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Robert (Flandre) de Flandre (1065 - 1111)

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Robert (Robert II) "le Fleming" de Flandre formerly Flandre aka of Flanders
Born in Belgiummap
Ancestors ancestors
Husband of — married [date unknown] [location unknown]
Husband of — married [date unknown] [location unknown]
Descendants descendants
Died in Meaux, Puy-de-Dome, Auvergne, Francemap
Profile last modified | Created 8 Jun 2012
This page has been accessed 2,592 times.

Categories: First Crusade.


Biography


The First Crusade

The History of the Crusades, by, Joseph Fr. Michaud, William Robson, and Hamilton W Mabie

"The men of the Vermandois marched with the subjects of Philip under the colours of their count Hugh, a young prince whose brilliant qualities had been much admired by the court."

"Robert, surnamed Courte-heuse, duke of Normandy, who led his vassals to the holy war, was the eldest son of William the Conqueror."

"Another Robert, count of Flanders, placed himself at the head of the Frisons and the Flemings. He was son of Robert, surnamed the Frison, who had usurped the principality of Flanders from his own nephews, and who, to expiate his victories, had performed, some time before the crusade, the pilgrimage to Jerusalem. The young Robert easily found soldiers for his enterprize in a country where everybody had borne arms during the civil wars, and where the people were animated by the tales of a great number of pilgrims returned from the Holy Land. He exhausted the treasures of his father, to embark in an expedition which procured him the reputation of a bold knight, together with the surname of "The Lance and Sword" of the Christians. Five hundred horsemen sent by Robert the Frison to the emperor Alexis had already preceded him to Constantinople."

"Stephen, count of Blois and Chartres, had also taken up the cross."

"These four chiefs were accompanied by a crowd of knights and nobles, among whom history names Robert of Paris, Evrard of Prusaiè, Achard de Montmerle, Isouard de Muson, Stephen, count d'Albermarle, Walter de St. Valery, Roger de Barneville, Fergant and Conan, two illustrious Bretons, Guis de Trusselle, Miles de Braiës, Raoul de Baugency, Rotrou, son of the count de Perche; Odo, bishop of Bayeux, uncle of the duke of Normandy; Raoul de Gader, Yve and Albéric, sons of Hugh de Grandménil. The greater part of the counts and barons took with them their wives and children, and all their war equipages. They crossed the Alps, and directed their march towards the cities of Italy, with the intention of embarking for Greece. They found in the neighbourhood of Lucca Pope Urban, who gave them his benediction, praised their zeal, and offered up prayers for the success of their enterprize. The count de Vermandois, after having received the standard of the Church from the hands of the sovereign pontiff, repaired to Rome, with the other princes, to visit the tombs of St. Peter and St. Paul."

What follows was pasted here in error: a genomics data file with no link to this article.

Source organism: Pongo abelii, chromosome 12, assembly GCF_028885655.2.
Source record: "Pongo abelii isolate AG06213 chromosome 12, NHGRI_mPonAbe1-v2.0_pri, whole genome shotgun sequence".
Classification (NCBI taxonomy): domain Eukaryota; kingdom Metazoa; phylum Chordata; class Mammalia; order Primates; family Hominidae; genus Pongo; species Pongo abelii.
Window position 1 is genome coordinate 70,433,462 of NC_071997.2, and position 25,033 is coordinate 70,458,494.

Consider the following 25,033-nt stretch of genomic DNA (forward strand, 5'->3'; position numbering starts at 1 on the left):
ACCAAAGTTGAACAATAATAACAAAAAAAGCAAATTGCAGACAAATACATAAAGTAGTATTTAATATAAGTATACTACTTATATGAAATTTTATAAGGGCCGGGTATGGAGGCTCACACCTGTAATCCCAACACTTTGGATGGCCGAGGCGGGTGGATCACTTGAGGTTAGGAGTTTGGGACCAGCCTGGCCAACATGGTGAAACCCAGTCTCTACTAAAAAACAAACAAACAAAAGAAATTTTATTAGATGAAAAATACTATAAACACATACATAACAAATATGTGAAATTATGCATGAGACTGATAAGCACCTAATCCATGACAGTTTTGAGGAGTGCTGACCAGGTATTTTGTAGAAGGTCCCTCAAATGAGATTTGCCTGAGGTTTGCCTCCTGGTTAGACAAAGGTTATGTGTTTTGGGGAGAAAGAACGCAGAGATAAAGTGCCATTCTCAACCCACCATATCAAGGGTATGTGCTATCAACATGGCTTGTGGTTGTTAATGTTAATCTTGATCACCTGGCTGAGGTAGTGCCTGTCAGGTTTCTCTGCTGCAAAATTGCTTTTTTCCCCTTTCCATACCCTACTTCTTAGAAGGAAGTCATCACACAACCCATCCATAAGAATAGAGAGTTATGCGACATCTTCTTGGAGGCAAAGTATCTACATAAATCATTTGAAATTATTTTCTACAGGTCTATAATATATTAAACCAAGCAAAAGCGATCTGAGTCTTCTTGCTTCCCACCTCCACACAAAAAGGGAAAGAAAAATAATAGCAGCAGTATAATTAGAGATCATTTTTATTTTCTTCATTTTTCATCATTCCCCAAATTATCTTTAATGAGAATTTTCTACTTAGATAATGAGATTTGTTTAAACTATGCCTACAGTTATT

"The passage of the French Crusaders, however, had awakened the zeal of the Italians. Bohemond, prince of Tarentum, was the first who resolved to associate himself with their fortunes, and to partake of the glory of the holy expedition."

The First Crusade; The Accounts of Eyewitnesses and Participants, by August Charles Krey

"When this message was heard, the Christians, cleansed by confession, and stoutly armed by partaking of the body and blood of Christ, went out from the gate ready for battle. The first to go forth was Hugh the Great, with his Franks; next the Count of the Normans and the Count of Flanders; after them, the venerable Bishop of Puy and the battle line of the Count of St. Gilles; after him, Tancred; and last of all, unconquered Bohemund. When, accordingly, the lines had been formed, with the Lance of the Lord and the Cross before them, they began battle with the greatest confidence. God helping, they turned in flight the Turkish princes, who were confused and utterly beaten, and killed countless numbers of them. Returning, therefore, with victory, we gave thanks to the Lord and celebrated the festival of the apostles with the greatest rejoicing. On that day the citadel was surrendered to us, the son of the King of Antioch having fled with Corbara. The King himself had been killed by peasants while fleeing in the mountains on the day that the city was surrendered.*"

  • "King of Antioch" and "son", seem to be Yaghi-Siyan and his son Shams ad-Dawla. [1]

Sources

  1. Wikipedia contributors, "Yaghi-Siyan," Wikipedia, The Free Encyclopedia, [1] (accessed March 23, 2016).
  • The first crusade; the accounts of eyewitnesses and participants, by August Charles Krey [2]
  • The History of the Crusades, by, Joseph Fr. Michaud, William Robson, and Hamilton W Mabie, pg 83 [3]


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No known carriers of Robert II's Y-chromosome or his mother's mitochondrial DNA have taken yDNA or mtDNA tests.

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The First Four Leaders of the 1st Crusade
The First Four Leaders of the 1st Crusade

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On 2 Nov 2014 at 16:47 GMT Michael Thomas wrote:

Flanders-567 and Flandre-30 appear to represent the same person because: Same person - parents will need to be merged, as well



Robert II is 30 degrees from Robin Helstrom, 28 degrees from Katy Jurado and 21 degrees from Victoria of the United Kingdom of Great Britain and Ireland on our single family tree. Login to find your connection.

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